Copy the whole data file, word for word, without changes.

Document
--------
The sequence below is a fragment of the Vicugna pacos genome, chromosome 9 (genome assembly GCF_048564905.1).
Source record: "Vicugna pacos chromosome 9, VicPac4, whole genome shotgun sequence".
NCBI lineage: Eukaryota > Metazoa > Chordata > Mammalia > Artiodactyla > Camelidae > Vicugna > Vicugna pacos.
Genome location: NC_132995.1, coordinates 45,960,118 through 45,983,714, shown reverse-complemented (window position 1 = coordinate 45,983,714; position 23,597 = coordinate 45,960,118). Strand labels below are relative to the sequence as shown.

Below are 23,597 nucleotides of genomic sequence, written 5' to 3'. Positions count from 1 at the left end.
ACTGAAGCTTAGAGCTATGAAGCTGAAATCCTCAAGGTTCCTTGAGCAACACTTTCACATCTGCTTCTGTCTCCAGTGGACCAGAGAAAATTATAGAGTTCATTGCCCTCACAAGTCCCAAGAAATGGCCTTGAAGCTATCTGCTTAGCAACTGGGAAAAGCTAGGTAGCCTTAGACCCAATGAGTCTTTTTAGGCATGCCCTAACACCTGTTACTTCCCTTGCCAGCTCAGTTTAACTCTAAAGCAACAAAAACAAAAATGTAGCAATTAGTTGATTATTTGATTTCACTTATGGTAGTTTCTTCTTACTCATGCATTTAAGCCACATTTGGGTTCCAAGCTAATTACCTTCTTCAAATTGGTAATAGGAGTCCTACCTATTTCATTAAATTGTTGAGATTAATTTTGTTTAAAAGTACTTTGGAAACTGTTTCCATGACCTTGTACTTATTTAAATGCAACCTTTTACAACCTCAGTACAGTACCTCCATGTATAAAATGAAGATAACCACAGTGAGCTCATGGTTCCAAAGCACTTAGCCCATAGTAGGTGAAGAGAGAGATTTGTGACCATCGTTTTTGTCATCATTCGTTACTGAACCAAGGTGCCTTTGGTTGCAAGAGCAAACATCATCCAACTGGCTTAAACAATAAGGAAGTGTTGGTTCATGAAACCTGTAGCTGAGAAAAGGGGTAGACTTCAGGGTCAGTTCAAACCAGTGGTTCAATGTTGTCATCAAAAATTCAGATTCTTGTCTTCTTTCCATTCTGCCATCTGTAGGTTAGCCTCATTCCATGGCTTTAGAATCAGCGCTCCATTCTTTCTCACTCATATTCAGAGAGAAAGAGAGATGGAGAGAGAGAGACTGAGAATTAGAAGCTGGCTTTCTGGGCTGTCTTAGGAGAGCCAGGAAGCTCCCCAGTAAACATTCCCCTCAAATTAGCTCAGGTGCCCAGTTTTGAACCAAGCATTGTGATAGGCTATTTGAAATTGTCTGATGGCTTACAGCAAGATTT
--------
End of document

The sequence below is a fragment of the Vicugna pacos genome, chromosome 9 (genome assembly GCF_048564905.1).
Source record: "Vicugna pacos chromosome 9, VicPac4, whole genome shotgun sequence".
NCBI lineage: Eukaryota > Metazoa > Chordata > Mammalia > Artiodactyla > Camelidae > Vicugna > Vicugna pacos.
Genome location: NC_132995.1, coordinates 45,960,118 through 45,983,714, shown reverse-complemented (window position 1 = coordinate 45,983,714; position 23,597 = coordinate 45,960,118). Strand labels below are relative to the sequence as shown.

Below are 23,597 nucleotides of genomic sequence, written 5' to 3'. Positions count from 1 at the left end.
ACTGAAGCTTAGAGCTATGAAGCTGAAATCCTCAAGGTTCCTTGAGCAACACTTTCACATCTGCTTCTGTCTCCAGTGGACCAGAGAAAATTATAGAGTTCATTGCCCTCACAAGTCCCAAGAAATGGCCTTGAAGCTATCTGCTTAGCAACTGGGAAAAGCTAGGTAGCCTTAGACCCAATGAGTCTTTTTAGGCATGCCCTAACACCTGTTACTTCCCTTGCCAGCTCAGTTTAACTCTAAAGCAACAAAAACAAAAATGTAGCAATTAGTTGATTATTTGATTTCACTTATGGTAGTTTCTTCTTACTCATGCATTTAAGCCACATTTGGGTTCCAAGCTAATTACCTTCTTCAAATTGGTAATAGGAGTCCTACCTATTTCATTAAATTGTTGAGATTAATTTTGTTTAAAAGTACTTTGGAAACTGTTTCCATGACCTTGTACTTATTTAAATGCAACCTTTTACAACCTCAGTACAGTACCTCCATGTATAAAATGAAGATAACCACAGTGAGCTCATGGTTCCAAAGCACTTAGCCCATAGTAGGTGAAGAGAGAGATTTGTGACCATCGTTTTTGTCATCATTCGTTACTGAACCAAGGTGCCTTTGGTTGCAAGAGCAAACATCATCCAACTGGCTTAAACAATAAGGAAGTGTTGGTTCATGAAACCTGTAGCTGAGAAAAGGGGTAGACTTCAGGGTCAGTTCAAACCAGTGGTTCAATGTTGTCATCAAAAATTCAGATTCTTGTCTTCTTTCCATTCTGCCATCTGTAGGTTAGCCTCATTCCATGGCTTTAGAATCAGCGCTCCATTCTTTCTCACTCATATTCAGAGAGAAAGAGAGATGGAGAGAGAGAGACTGAGAATTAGAAGCTGGCTTTCTGGGCTGTCTTAGGAGAGCCAGGAAGCTCCCCAGTAAACATTCCCCTCAAATTAGCTCAGGTGCCCAGTTTTGAACCAAGCATTGTGATAGGCTATTTGAAATTGTCTGATGGCTTACAGCAAGATTT